Vietnam Veterans of America Connecticut Greater Hartford Chapter 120 et al v. Defense et al

Filing 40

ORDER: The Motion to Dismiss (Doc. No. 11 ) is hereby DENIED. It is so ordered. Signed by Judge Alvin W. Thompson on 03/28/2014. (Bowers, J.)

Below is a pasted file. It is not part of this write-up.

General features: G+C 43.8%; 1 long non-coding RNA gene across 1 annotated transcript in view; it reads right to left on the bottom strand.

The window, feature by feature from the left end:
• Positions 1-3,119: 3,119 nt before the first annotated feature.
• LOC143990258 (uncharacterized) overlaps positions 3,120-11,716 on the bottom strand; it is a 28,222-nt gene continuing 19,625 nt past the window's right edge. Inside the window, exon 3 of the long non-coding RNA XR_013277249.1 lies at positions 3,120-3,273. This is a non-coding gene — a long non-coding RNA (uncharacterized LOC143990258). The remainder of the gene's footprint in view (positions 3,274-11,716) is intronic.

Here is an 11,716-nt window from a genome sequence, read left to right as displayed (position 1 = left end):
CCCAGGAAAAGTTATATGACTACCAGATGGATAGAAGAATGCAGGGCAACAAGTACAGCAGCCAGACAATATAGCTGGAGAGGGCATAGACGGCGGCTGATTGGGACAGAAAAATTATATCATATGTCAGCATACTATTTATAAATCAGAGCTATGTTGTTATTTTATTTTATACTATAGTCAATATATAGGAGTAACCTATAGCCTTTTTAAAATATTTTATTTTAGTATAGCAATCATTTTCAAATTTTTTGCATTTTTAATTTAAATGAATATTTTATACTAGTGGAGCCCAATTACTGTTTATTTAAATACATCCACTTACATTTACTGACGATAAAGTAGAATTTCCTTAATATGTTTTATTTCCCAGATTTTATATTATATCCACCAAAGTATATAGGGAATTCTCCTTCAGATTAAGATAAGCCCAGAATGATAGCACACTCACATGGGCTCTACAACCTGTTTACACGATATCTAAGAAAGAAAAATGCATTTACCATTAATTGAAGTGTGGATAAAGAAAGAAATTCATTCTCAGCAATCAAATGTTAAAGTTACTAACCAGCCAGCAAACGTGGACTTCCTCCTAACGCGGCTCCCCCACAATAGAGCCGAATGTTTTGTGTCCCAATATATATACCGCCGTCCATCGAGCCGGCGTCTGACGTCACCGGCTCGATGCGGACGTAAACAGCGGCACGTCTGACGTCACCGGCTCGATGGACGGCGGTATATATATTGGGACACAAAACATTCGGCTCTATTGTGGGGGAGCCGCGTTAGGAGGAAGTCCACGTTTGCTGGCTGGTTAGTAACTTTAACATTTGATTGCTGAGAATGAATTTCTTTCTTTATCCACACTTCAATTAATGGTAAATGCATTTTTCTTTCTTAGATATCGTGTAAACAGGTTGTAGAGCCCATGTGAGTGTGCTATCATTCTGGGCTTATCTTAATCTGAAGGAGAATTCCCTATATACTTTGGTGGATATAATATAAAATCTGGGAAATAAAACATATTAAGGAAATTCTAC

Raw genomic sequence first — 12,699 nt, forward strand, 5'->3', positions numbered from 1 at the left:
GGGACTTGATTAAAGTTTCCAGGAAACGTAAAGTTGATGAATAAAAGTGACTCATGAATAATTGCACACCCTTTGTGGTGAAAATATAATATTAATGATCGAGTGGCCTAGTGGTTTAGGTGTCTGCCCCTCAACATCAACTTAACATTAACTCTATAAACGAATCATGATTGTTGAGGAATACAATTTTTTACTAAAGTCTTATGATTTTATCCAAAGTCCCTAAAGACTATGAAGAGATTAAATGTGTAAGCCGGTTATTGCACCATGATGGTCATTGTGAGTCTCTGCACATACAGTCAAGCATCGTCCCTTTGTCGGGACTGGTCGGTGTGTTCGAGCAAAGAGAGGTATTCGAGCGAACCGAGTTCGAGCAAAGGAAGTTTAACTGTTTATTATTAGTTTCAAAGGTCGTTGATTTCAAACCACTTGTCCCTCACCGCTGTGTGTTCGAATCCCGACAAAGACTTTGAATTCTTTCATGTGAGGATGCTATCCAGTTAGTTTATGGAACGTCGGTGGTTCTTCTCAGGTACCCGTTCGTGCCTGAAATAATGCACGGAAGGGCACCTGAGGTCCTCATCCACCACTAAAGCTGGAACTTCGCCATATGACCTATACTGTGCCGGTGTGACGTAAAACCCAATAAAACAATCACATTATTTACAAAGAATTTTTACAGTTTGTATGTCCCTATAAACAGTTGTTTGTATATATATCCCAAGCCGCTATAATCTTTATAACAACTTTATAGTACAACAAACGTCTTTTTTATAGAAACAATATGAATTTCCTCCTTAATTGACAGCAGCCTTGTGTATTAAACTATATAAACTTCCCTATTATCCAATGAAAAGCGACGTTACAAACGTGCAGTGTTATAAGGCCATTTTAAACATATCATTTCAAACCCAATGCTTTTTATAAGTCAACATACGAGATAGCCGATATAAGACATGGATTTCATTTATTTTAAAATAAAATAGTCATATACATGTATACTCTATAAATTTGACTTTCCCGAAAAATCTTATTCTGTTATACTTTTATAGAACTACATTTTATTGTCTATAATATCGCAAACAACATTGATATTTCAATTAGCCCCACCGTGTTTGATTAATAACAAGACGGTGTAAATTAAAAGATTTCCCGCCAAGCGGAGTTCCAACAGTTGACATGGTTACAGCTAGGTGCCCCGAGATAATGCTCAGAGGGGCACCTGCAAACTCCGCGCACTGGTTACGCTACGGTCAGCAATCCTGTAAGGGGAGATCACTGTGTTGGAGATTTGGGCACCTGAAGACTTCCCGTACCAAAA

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UNITED STATES DISTRICT COURT DISTRICT OF CONNECTICUT ------------------------------x : VIETNAM VETERANS OF AMERICA : CONNECTICUT GREATER HARTFORD : CHAPTER 120, VIETNAM : VETERANS OF AMERICA, VIETNAM : VETERANS OF AMERICA SOUTHERN : CONNECTICUT CHAPTER 251, : VIETNAM VETERANS OF AMERICA : CONNECTICUT CHAPTER 270, and : VIETNAM VETERANS OF AMERICA : CONNECTICUT STATE COUNCIL : : Plaintiffs, : : v. : : UNITED STATES DEPARTMENT OF : DEFENSE and DEPARTMENT OF : HOMELAND SECURITY, : : Defendants. : : ------------------------------x CASE NO. 3:11CV2009(AWT) RULING ON MOTION TO DISMISS This action is brought by the Vietnam Veterans of America, Vietnam Veterans of America Connecticut Greater Hartford Chapter 120, Vietnam Veterans of America Southern Connecticut Chapter 251, Vietnam Veterans of America Connecticut Chapter 270 and Vietnam Veterans of America Connecticut State Council against defendants United States Department of Defense (the “DoD”), its components Department of the Army, Department of the Navy, Department of the Air Force, the United States Marine Corps, the National Guard Bureau, the Army National Guard and the Air -1- National Guard, and the United States Coast Guard, a component of the Department of Homeland Security (the “DHS”), alleging violations of the Freedom of Information Act (“FOIA”), 5 U.S.C. § 552. The Complaint seeks declaratory and injunctive relief compelling the disclosure and release of agency records by the defendants. Specifically, the plaintiffs request the release of records beginning in October 1, 2001 regarding the defendants‟ use of personality disorder discharges when separating service members from the armed forces. The defendants have moved to dismiss the Complaint pursuant to Rules 12(b)(1) and 12(b)(6) of the Federal Rules of Civil Procedure. For the reasons set forth below, the motion is being denied. I. FACTUAL AND PROCEDURAL BACKGROUND “The complaint, which [the court] must accept as true for purposes of testing its sufficiency, alleges the following circumstances.” Monsky v. Moraghan, 127 F.3d 243, 244 (2d Cir. 1997). The FOIA requests at issue in this action are dated April 4, 2011. However, there are three previous groups of FOIA requests that were sent to the defendants by the plaintiffs that are the subject of another lawsuit. Vietnam Veterans of Am. S. Conn. Chapter 251 v. Dep‟t of Def., No. 3:10-cv-1972(AWT) (D. Conn.) (hereinafter “VVA I”). The VVA I FOIA requests were sent -2- to the relevant agencies in October 2010, February 2011 and March 2011. On April 4, 2011, the plaintiffs submitted, via email and/or fax, FOIA requests to the United States Coast Guard (a DHS component), the DoD, and seven DoD components: 1) the Department of the Army, 2) the Department of the Navy, 3) the Department of the Air Force, 4) the United States Marine Corps, 5) the National Guard Bureau, 6) the Army National Guard and 7) the Air National Guard. The requested records included records related to whether the DoD and the Coast Guard abided by their regulations and procedures in discharging service members for reasons of personality disorder, adjustment disorder and readjustment disorder since October 1, 2001, as well as other records related to each discharged service member. Furthermore, in the DoD request, the plaintiffs requested records related to a DoD report to Congress concerning discharges based on personality disorder diagnoses. The request letter stated that the records requested were the subject of three previous FOIA requests and also the subject of the pending litigation in VVA I. Finally, the request indicated that this disclosure is meaningful because the public remains unaware of whether the DoD has misused personality disorder discharges, how the DoD polices its own discharge policies in practice, and whether disabled -3- veterans are being unjustly denied benefits they are due by virtue of their service in the armed forces. While the plaintiffs maintain that the records sought by the April 4, 2011 request fell within the scope of previous requests, the plaintiffs state that the defendants have taken a contrary position. The plaintiffs explain that they filed the April 4, 2011 FOIA requests to avoid unnecessary litigation. Moreover, the plaintiffs stated in their request letters that the purpose of the new requests was to “moot out the objection of counsel for Defendants” in VVA I that the previous FOIA requests did not encompass individual service members‟ records. (See Compl. (Doc. No. 1) Exs. A, B). In a letter dated April 13, 2011, the Army responded to the plaintiffs‟ request stating that it had referred the requests to the offices most likely to have responsive records. Likewise, in a letter dated April 22, 2011, the DoD responded to the requests stating that based on “discussions with Defendants‟ Counsel [Benjamin Berwick], Defendants understand that you are willing to postpone searches for these records and discussions regarding an assessment of fees until after you review the documents released in [VVA I], which is scheduled for May 6, 2011.” (Defs.‟ Mot. to Dismiss (Doc. No. 11) Ex. A). Additionally, the DoD stated in its response letter that there was an ambiguity in the FOIA request letter as to whether the -4- plaintiffs actually sought to have the April 4, 2011 treated separately from the three previous groups of requests. The May 6, 2011 document release in connection with the VVA I litigation occurred as scheduled. “After analyzing that production, on June 30, 2011 Plaintiffs informed Attorney Berwick that it was insufficient and that they still sought individual service member records.” (Pls.‟ Mem. Opp. Mot. to Dismiss (Doc. No. 17) at 5). The defendants do not dispute that this communication occurred. Instead, the defendants contend that the plaintiffs never contacted the agencies to convey that the plaintiffs wished to have their April 4, 2011 request processed. The plaintiffs assert that to date the DoD, Army, Navy, Air Force, Marines, National Guard Bureau, Army National Guard, and Air National Guard have not provided the records sought by the April 4, 2011 FOIA request. The Complaint alleges two causes of action: 1) that the DoD and the DHS failed to disclose and release records responsive to the plaintiffs‟ request and 2) that the DoD and the DHS failed to affirmatively disclose records responsive to the plaintiffs‟ request. The Complaint also alleges that the plaintiffs exhausted the applicable administrative remedies concerning the FOIA request. The defendants have moved to dismiss the Complaint pursuant to Rules 12(b)(1) and 12(b)(6) of the Federal -5- Rules of Civil Procedure, arguing that the plaintiffs failed to exhaust their administrative remedies before filing this action and their failure to exhaust is not excused, but the case was subsequently dismissed with respect to the DHS, and therefore the Coast Guard, based a stipulation between it and the parties. The remaining defendants are the DoD and the seven DoD components. II. LEGAL STANDARD A claim is properly dismissed for lack of subject matter jurisdiction under Fed. R. Civ. P. 12(b)(1) when the court lacks the statutory or constitutional power to adjudicate the claim. Nowak v. Ironworkers Local 6 Pension Fund, 81 F.3d 1182, 1187 (2d Cir. 1996). On a Rule 12(b)(1) motion to dismiss, the party asserting subject matter jurisdiction “bears the burden of proving subject matter jurisdiction by a preponderance of the evidence.” Aurechione v. Schoolman Transp. Sys., Inc., 426 F.3d 635, 638 (2d Cir. 2005). When reviewing a motion to dismiss for lack of subject matter jurisdiction, the court may consider evidence outside the pleadings. See Makarova v. United States, 201 F.3d 110, 113 (2d Cir. 2000). When deciding a motion to dismiss under Rule 12(b)(6), the court must accept as true all factual allegations in the complaint and must draw inferences in a light most favorable to the plaintiff. Scheuer v. Rhodes, 416 U.S. 232, 236 (1974). -6- Although a complaint “does not need detailed factual allegations, a plaintiff‟s obligation to provide the „grounds‟ of his „entitle[ment] to relief‟ requires more than labels and conclusions, and a formulaic recitation of the elements of a cause of action will not do.” Bell Atlantic Corp. v. Twombly, 550 U.S. 550, 555 (2007) (citing Papasan v. Allain, 478 U.S. 265, 286 (1986) (on a motion to dismiss, courts “are not bound to accept as true a legal conclusion couched as a factual allegation”)). “Nor does a complaint suffice if it tenders naked assertions devoid of further factual enhancement.” Ashcroft v. Iqbal, 556 U.S. 662, 678 (2009) (quoting Twombly, 550 U.S. at 557 (internal quotation marks omitted)). “Factual allegations must be enough to raise a right to relief above the speculative level, on the assumption that all allegations in the complaint are true (even if doubtful in fact).” U.S. at 555 (citations omitted). Twombly, 550 However, the plaintiff must plead “only enough facts to state a claim to relief that is plausible on its face.” Id. at 570. “The function of a motion to dismiss is „merely to assess the legal feasibility of the complaint, not to assay the weight of the evidence which might be offered in support thereof.‟” Mytych v. May Dept. Store Co., 34 F. Supp. 2d 130, 131 (D. Conn. 1999) (quoting Ryder Energy Distrib. v. Merrill Lynch Commodities, Inc., 748 F.2d 774, 779 (2d Cir. 1984)). “The issue on a motion to dismiss is not -7- whether the plaintiff will prevail, but whether the plaintiff is entitled to offer evidence to support his claims.” United States v. Yale New Haven Hosp., 727 F. Supp. 784, 786 (D. Conn. 1990) (citing Scheuer, 416 U.S. at 232). In its review of a motion to dismiss for failure to state a claim, the court may consider “only the facts alleged in the pleadings, documents attached as exhibits or incorporated by reference in the pleadings and matters of which judicial notice may be taken.” Samuels v. Air Transp. Local 504, 992 F.2d 12, 15 (2d Cir. 1993). III. DISCUSSION A. Subject Matter Jurisdiction As an initial matter, it is unsettled in this Circuit whether failure to exhaust administrative remedies under FOIA deprives a court of subject matter jurisdiction. Some courts have concluded that failure to exhaust is a prudential consideration, rather than a jurisdictional prerequisite, and thus a court may consider the merits of a case in the absence of exhaustion. See, e.g., Wilbur v. C.I.A., 355 F.3d 675, 677 (D.C. Cir. 2004) (“[E]xhaustion is a prudential consideration rather than a jurisdictional prerequisite . . . .”); Hidalgo v. F.B.I., 344 F.3d 1256, 1258 (D.C. Cir. 2003) (“[T]he exhaustion requirement is not jurisdictional because the FOIA does not unequivocally make it so.”); Kishore v. U.S. Dep‟t of Justice, -8- 575 F. Supp. 2d 243, 252 (D.D.C. 2008) (“Although a FOIA requester is required to exhaust administrative remedies prior to seeking judicial review, his failure to do so does not deprive the Court of subject matter jurisdiction.”); Dinsio v. F.B.I., 445 F. Supp. 2d 305, 309 (W.D.N.Y. 2006) (“In the FOIA context, the exhaustion requirement is not jurisdictional, but is a jurisprudential doctrine that precludes judicial review if the purposes of exhaustion and the particular administrative scheme support such a bar.” (internal quotation marks omitted)). Other courts, however, have held that exhaustion is a prerequisite to subject matter jurisdiction, and those courts have granted motions to dismiss under Federal Rule of Civil Procedure 12(b)(1) where the plaintiff failed to exhaust his or her administrative remedies. See, e.g., Trenerry v. I.R.S., 78 F.3d 598, *1 (10th Cir. 1996) (“[T]he district court lacked subject matter jurisdiction over this [FOIA] action where plaintiff has failed to exhaust her administrative remedies.”); Voinche v. F.B.I., 999 F.2d 962, 964 (5th Cir. 1993) (“[J]udicial review of the adequacy of the [agency‟s] response is precluded by [the plaintiff‟s] failure to seek administrative review . . . .”); In re Steele, 799 F.2d 461, 465-66 (9th Cir. 1986) (“Exhaustion of a parties‟ administrative remedies is required under the FOIA before that party can seek judicial review. . . . Where no attempt to comply fully with agency -9- procedures has been made, the courts will assert their lack of jurisdiction under the exhaustion doctrine.” (internal citations omitted)); McMillan v. Togus Reg‟l Office, Dep‟t of Veterans Affairs, No. 03–CV–1074, 2003 WL 23185665, at *1 (E.D.N.Y. Nov. 18, 2003) (“Plaintiff has failed to exhaust his administrative remedies under FOIA. He is precluded from seeking the information through the courts. Subject matter jurisdiction is lacking.” (internal citation omitted)). However, under the circumstances presented by this case the court does not need to decide whether exhaustion of administrative remedies is jurisdictional because here the plaintiffs were not required to exhaust their administrative remedies. B. Exhaustion of Administrative Remedies Congress enacted FOIA “to promote honest and open government and to assure the existence of an informed citizenry to hold the governors accountable to the governed.” Grand Central P‟Ship, Inc. v. Cuomo, 166 F.3d 473, 478 (2d Cir. 1999) (internal quotation marks omitted). “The statute was intended to advance a general philosophy of full agency disclosure.” (internal quotation marks omitted). FOIA requires that agency records be made publicly available upon receiving a request that “reasonably describes such records and . . . is made in accordance with published -10- Id. rules stating the time, place, fees (if any), and procedures to be followed.” 5 U.S.C. § 552(a)(3). After receiving such a request, the agency shall “determine within 20 days . . . whether to comply with such request and shall immediately notify the person making such request of such determination and the reasons therefor, and of the right of such person to appeal to the head of the agency any adverse determination.” 5 U.S.C. § 552(a)(6)(A)(i). If a request is denied or results in an adverse determination, the requester has the right to appeal the decision to the head of the agency. § 552(a)(6)(A)(i). See 5 U.S.C. “[I]ndividuals are required to exhaust this administrative remedy before filing suit.” 2d at 309. Dinsio, 445 F. Supp. The exhaustion doctrine exists to prevent premature interference with agency process, allowing agencies to function more efficiently as they correct their own mistakes, affording “the parties and the courts the benefit of its experience and expertise,” and providing “a record which is adequate for judicial review.” Weinberger v. Salfi, 422 U.S. 749, 765 (1975). “[A] plaintiff may be deemed to have constructively exhausted his remedies if the agency fails to make a timely response to the initial request.” 309. Dinsio, 445 F. Supp. 2d at The 20-day “constructive exhaustion under 5 U.S.C. -11- § 552(a)(6)(C) allows immediate recourse to the courts to compel the agency‟s response to a FOIA request. But once the agency responds to the FOIA request, the requester must exhaust his administrative remedies before seeking judicial review.” Oglesby v. U.S. Dep‟t of Army, 920 F.2d 57, 63 (D.C. Cir. 1990); see also Pineiro v. Pension Benefit Guar. Corp., No. 96 Civ. 7392, 1997 WL 739581, at *13 (S.D.N.Y. Nov. 26, 1997) (“[S]o long as the agency to which an applicant has requested documents under the FOIA has responded to that request, the applicant must exhaust all administrative remedies before seeking judicial review of the agency action or inaction.”). Not just any response from the agency will trigger the requirement that the requester exhaust his or her administrative remedies. Interpreting the requirements of 5 U.S.C. § 552(a)(6)(A), the D.C. Circuit held: A response is sufficient for purposes of requiring an administrative appeal if it includes: the agency‟s determination of whether or not to comply with the request; the reasons for its decision; and notice of the right of the requester to appeal to the head of the agency if the initial agency decision is adverse. Oglesby v. U.S. Dep‟t of Army, 920 F.2d 57, 65 (D.C. Cir. 1990). Absent “unusual circumstances,” an agency must make a final determination regarding whether it will comply with the request within 20 days of its receipt. 5 U.S.C. § 552(a)(6)(B). This 20-day period may be tolled, however, if the agency requests -12- more information from the requester or communicates with the requester to clarify issues regarding fee assessment. 5 U.S.C. § 552(a)(6)(A)(ii). See “[T]he agency‟s receipt of the requester‟s response to the agency‟s request for information or clarification ends the tolling period.” § 552(a)(6)(A)(ii)(II). 5 U.S.C. Based on the information received, the agency must then make a final determination within the 20-day statutory period. See 5 U.S.C. § 552(a)(6)(A)(ii). While “[i]nterim responses acknowledging receipt of the request, negotiations with the requester concerning the scope of the request, the response timeframe, and fee agreements are encouraged . . . such actions do not constitute a final response determination pursuant to the FOIA.” 32 C.F.R. § 286.4(d)(1). Here, the DoD‟s letter to the plaintiffs on April 22, 2011 did not constitute a determination which the plaintiffs were required to appeal in order to exhaust their administrative remedies because it was not a final determination. First, the letter did not state whether the DoD would comply with the request. Instead, it stated that fulfilling the request would “present a great burden on the Department‟s resources, would require significant time to process and release, and would require significant fees be paid for the extensive search for these records.” (Defs.‟ Mot. to Dismiss Ex. A). While the letter seems to indicate that the DoD might be willing to -13- release certain of the requested documents in the future, it did not provide a final determination of the issue. Second, the letter did not advise the plaintiffs of their right to appeal. In addition, the letter does not request any information from the plaintiffs so as to toll the 20-day statutory period. To the extent the letter is construed to request that the plaintiffs respond after they reviewed the released documents, such a request is not contemplated by the statute. The statute only provides for tolling the statutory period if the agency requests more information from the requester or communicates with the requester to clarify issues regarding fee assessment. See 5 U.S.C. § 552(a)(6)(A)(ii). Therefore, the statutory period in which the DoD was required to make a final determination was not tolled by the April 22, 2011 letter. Moreover, even if the letter had tolled the statutory period until the plaintiffs responded, when the plaintiffs informed Berwick on June 30, 2011 that they still sought the individual service member records, the DoD was then required to respond and failed to do so within the 20-day period. Because the DoD failed to make a final determination within the statutory 20-day period, the plaintiffs were not required to appeal. Therefore, the plaintiffs did not fail to exhaust administrative remedies prior to filing the complaint in this action. -14- IV. CONCLUSION For the reasons set forth above, Defendants‟ Motion to Dismiss (Doc. No. 11) is hereby DENIED. It is so ordered. Signed this 28th day of March, 2014 at Hartford, Connecticut. /s/ Alvin W. Thompson United States District Judge -15-